From then on gymnastics exercises, games, dances, theatrical presentations and comic parodies alternated in colorful succession; overall, people saw life and joy and the field of accomplishments reflected every segment of the society. Girls amused themselves by tossing the stick bird and carried away various prizes in triumph to their happy parents; a half-dozen boys, submerged in sacks up to their shoulders, competed to see who could reach the finish line first; in another location a number of lads competed to see who, after many vain attempts, could climb up to the top of the greased pole.

The Turners performed extraordinary feats and contributed much to the amusement of the public. The 30-man pyramid built by the Turners aroused enthusiastic applause. The gymnastics students' competition was well received. The following young gymnasts received prizes:
Roth, Kerner, Seib, D. Schultz, Rippel, F. Schulz, Gillig, Haberstroh, Reinecke, Bensino and Wesch.

The pantomine drew in a large audience and put it in the happiest of moods. Mr. Meyer is a master organizing such theatrical performances. The open-air theater was beautifully decorated. The parody was enormously successful and received well-deserved praise; Mr. M. as King Humbug richly deserved his pretzel crown. The fireworks couldn't have been more diverse; the committee in charge of the timing of the firings deserves praise.

The musical chorus under the direction of Mr. Schugen pleased the dancers and the music-lovers alike; the hard work and effort that went into this reflects favorably back on the scheduling committee.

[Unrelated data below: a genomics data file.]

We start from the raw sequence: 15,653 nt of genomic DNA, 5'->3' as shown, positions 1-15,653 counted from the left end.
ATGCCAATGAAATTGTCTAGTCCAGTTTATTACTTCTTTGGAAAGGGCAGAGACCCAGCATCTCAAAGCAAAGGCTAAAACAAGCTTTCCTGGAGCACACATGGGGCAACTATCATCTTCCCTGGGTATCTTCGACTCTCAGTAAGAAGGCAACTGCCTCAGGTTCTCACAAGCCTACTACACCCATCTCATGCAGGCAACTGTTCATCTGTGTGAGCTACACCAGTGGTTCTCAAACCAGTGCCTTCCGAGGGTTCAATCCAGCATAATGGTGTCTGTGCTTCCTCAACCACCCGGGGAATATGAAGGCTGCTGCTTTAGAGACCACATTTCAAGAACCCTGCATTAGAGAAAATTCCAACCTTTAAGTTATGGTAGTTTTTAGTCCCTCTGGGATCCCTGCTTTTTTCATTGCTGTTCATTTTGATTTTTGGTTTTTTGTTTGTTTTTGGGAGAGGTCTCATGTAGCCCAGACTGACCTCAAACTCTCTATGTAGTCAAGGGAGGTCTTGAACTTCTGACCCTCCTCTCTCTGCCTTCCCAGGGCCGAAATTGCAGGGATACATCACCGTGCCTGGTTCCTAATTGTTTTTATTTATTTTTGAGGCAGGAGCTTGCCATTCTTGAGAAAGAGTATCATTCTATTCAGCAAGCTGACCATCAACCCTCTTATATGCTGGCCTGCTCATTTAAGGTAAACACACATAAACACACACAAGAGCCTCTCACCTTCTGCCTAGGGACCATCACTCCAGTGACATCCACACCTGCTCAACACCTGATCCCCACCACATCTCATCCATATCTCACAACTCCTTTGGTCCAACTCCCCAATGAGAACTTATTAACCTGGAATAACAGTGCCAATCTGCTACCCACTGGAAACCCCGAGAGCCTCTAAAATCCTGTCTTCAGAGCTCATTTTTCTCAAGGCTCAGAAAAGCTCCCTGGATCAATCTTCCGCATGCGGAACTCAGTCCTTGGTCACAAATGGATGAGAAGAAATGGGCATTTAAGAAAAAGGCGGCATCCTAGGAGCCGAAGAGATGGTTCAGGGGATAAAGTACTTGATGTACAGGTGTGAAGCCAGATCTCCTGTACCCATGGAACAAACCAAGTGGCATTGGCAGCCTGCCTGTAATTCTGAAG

Mr. Westphal tastefully decorated his house on the inside and out and his new carousel garnered high praise from its young riders.

The lighting, executed by Mr. Westphal, was tasteful and bright. Lager beer was consumed in extraordinarily large quantities and we have been assured that the quality of this noble barley brew was nothing to sneeze at. The service rendered by the waiters left no wish unfulfilled and we heard no complaints in this regard. We close our report with the following lines from a long article written in yesterday's Republic, whose local editor, Mr. Faxon, covered the festival with the greatest interest:
"The festival was organized in a wonderful manner by the committee and not a single difficulty got in the way of the day. It was in all respects a wonderful event. The German Young Men's Association can be proud of its festival and from the satisfied faces of young and old we can conclude that it was so for all. The festivals organized by the German people deserve to be imitated. There we find no dry formality, fearful tentativeness or quiet reserve with which other nationalities are characterized - everything is open and friendly, every face wears a smile and every hand extends a warm greeting. The Germans come to the festival locale with the intention of enjoying themselves and they succeed. Yesterday's festival will remain in our thoughts as one of the most welcome diversions ever to take place in this area."


Syracuse Union, September 2, 1920, p.8

Goethe and the Banned St. John's Eve Bonfire

The ban against the St. John's Eve Bonfire by the Jena Police Department brings to mind a similar ban instituted during Goethe's time. More than a hundred years ago during the time of the French occupation, the bonfire was also banned. A group of disappointed youths went to Goethe, highly favored by the regime at the time, and asked for his assistance. And Goethe helped. A few days later an official decree appeared in the newspaper announcing the lifting of the ban. Underneath the announcement (and not official) stood the following verse by Goethe:

               May St. John's Bonfire no longer be banned,
               It's ceremony never forgotten!
               Brooms always need to be replaced,
               And young boys forever begotten.


Imaging and translation by Susan Kriegbaum-Hanks